Operation Homecoming Part 2: Some History

“When we got airborne and the frailty of being a POW turned into the reality of freedom, we yelled, cried and cheered.” Feb. 18, 1973, Maj. Gen. Ed Mechenbier, the last Vietnam POW to serve in the USAF.

Three’s In and the Fourth Allied POW Wing

From the Three’s In webpage by Paul Galanti

“During the flyover of a military “Missing Man” formation, aircraft #3 pulls abruptly out of the formation to signify the “missing man.” The webpage of the 4th Allied POW Wing is therefore entitled  “Three’s In”!!  “Three” is back in the formation.  The seal of the 4th Allied POW Wing, created by the Air Force Office of Heraldry in 1973, depicts the colors of the United States and the Republic of Vietnam as well as the chained eagle, emblematic of the fighting men who were captured. Pilots and their aircrews were captured mostly in NVN and China while ground troops and civilians were captured in SVN, Laos and Cambodia.. The number “4th” was chosen by Wing Commander (and senior POW held in North Vietnam) Lieutenant General John Peter Flynn, USAF. Vietnam was the fourth conflict in which Americans were held overseas.

“Of the 802 Southeast Asia POWs (661 military, 141 civilians/foreign nationals), 472 were tortured and imprisoned in North Vietnam, some longer than eight years, 263 in the South Vietnam jungle POW camps for as long as nine years, 31 in Laos, 31 in Cambodia and 5 in China (two of whom were held for over 19 years under sub-human conditions).  We are one of the strongest fraternal organizations that exists in the world today.  We are bonded together, not by rank or service, but by the deep knowledge and faith that we are one unit – one entity that the enemy could not destroy.  We held our heads high with pride as we served our nation as Prisoners of War.  We accomplished our sworn goalWe Returned With Honor.” PG


Commander Jeremiah Denton, commanding officer of VA-85 was shot down on 18. July 1965.  Denton is best known for the 1966 televised press conference that he was forced into  by his North Vietnamese captors. He ingeniously used the opportunity to communicate successfully and to confirm for the first time to the U.S. Military and Americans that American POWs were being tortured in North Vietnam. He repeatedly blinked his eyes in Morse Code during the interview, spelling out the word, “T-O-R-T-U-R-E.”

On February 12, 1973 now Captain, Jeremiah Denton was on the first C-141 aircraft out of Gia Lam Airport on the way to Clark Air Force Base in the Phillipines,  released  by the North Vietnamese along with other “longest held” other American POWs during Operation Homecoming. Stepping off a jet back home, now  in uniform, Denton stated: “We are honored to have had the opportunity to serve our country under difficult circumstances. We are profoundly grateful to our Commander-in-Chief and to our nation for this day. God bless America.”


 Operation Homecoming

A major provision of the Paris Peace Accords of 1973 regarded exchanging prisoners of war. OPERATION HOMECOMING was the plan to bring American prisoners home from Hanoi and other locations . Prisoners were to be returned to U.S. control during February and March 1973, with the longest-held generally returning first.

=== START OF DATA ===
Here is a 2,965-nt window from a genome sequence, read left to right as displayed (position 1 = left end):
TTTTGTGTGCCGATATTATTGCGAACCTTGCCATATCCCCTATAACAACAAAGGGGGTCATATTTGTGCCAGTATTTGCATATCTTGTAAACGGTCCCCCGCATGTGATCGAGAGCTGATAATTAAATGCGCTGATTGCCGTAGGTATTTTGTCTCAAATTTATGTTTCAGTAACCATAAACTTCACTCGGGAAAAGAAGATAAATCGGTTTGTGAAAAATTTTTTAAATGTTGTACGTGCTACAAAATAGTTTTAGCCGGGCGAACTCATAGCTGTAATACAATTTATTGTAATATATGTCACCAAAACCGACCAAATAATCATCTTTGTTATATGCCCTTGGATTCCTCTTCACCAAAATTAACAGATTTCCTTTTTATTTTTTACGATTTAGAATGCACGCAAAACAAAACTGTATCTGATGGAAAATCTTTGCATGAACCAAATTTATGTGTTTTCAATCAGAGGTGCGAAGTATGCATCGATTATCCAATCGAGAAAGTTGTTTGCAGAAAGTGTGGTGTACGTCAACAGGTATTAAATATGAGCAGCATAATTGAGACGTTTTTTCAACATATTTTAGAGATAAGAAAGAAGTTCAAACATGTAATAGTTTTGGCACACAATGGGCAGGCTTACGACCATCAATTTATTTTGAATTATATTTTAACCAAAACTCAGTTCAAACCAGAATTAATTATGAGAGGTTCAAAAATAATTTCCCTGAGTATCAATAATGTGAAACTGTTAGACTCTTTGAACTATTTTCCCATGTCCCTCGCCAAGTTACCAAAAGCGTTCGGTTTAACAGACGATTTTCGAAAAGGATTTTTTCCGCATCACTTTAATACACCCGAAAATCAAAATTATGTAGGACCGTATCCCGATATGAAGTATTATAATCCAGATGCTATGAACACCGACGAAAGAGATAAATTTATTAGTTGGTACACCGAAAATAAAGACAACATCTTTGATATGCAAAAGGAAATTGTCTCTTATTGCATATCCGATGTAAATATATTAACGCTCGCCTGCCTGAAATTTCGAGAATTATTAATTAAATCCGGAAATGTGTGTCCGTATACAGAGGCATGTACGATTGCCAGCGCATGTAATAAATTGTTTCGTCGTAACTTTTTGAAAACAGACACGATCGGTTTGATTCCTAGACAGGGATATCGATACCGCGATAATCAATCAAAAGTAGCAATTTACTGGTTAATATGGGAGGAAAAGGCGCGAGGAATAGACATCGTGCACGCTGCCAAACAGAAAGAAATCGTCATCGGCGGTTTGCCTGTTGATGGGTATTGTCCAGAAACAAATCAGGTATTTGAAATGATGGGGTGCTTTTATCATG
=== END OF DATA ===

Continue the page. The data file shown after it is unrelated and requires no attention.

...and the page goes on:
The North Vietnamese assembled the POWs and told them the war was over. As the POWs prepared to leave, the North Vietnamese tried to issue them brightly-colored sweaters and suits with ties–another of their endless propaganda attempts. The POWs did not want to look well-treated or like civilians, but they compromised to keep from jeopardizing their release. They accepted low-key outfits of dark pants, shirts, and windbreakers. The groups of POWs released were selected on the basis of longest length of time in prison. The first group had spent 6-8 years as prisoners of war

On Feb. 12, 1973, three C-141 transports flew into Hanoi, North Vietnam, and one C-9A aircraft was sent to Saigon, South Vietnam to pick up released prisoners of war.  From February 12 to April 4, there were 54 C-141 missions flying out of Hanoi, bringing the former POWs home.

Ex-POWs first stopped at Clark Air Base in the Philippines for medical exams, good meals and new uniforms. After stops in Hawaii and California, they finally returned to their families and their lives as free Americans. 

Those who were not freed at Hanoi–POWs held in South Vietnam by the Viet Cong, mostly Army and civilians–left from Loc Ninh, the scene of the North Vietnam-South Vietnam prisoner exchange.

Eight Nam-POWs received the Medal of Honor: VADM Jim Stockdale, USN; Col. Bud Day, USAF; Col. Don Cook, USMC (Posthumously); Capt. Lance Sijan, USAF (Posthumously); Capt. Rocky Versace (Posthumously) for action above and beyond the call of duty as POWs and Col. Leo Thorsness, USAF, SGM Jon Cavaiani, USA and SGT William Port, USA for heroism prior to their being captured

That first group of POWs to leave Hanoi on Feb. 12, 1973, flew on a C-141 later dubbed the Hanoi Taxi (serial number 66-0177). Though modified over the years, the aircraft was also maintained as a flying memorial to Vietnam-era POWs and MIAs. This historic aircraft is now part of the National Museum of the USAF’s collection. 

 A total of 661 American military POWs survived the war. About eighty percent of the military POWs who survived the war continued their military careers. Most of the 500 returning airmen retrained and resumed their aviation careers.

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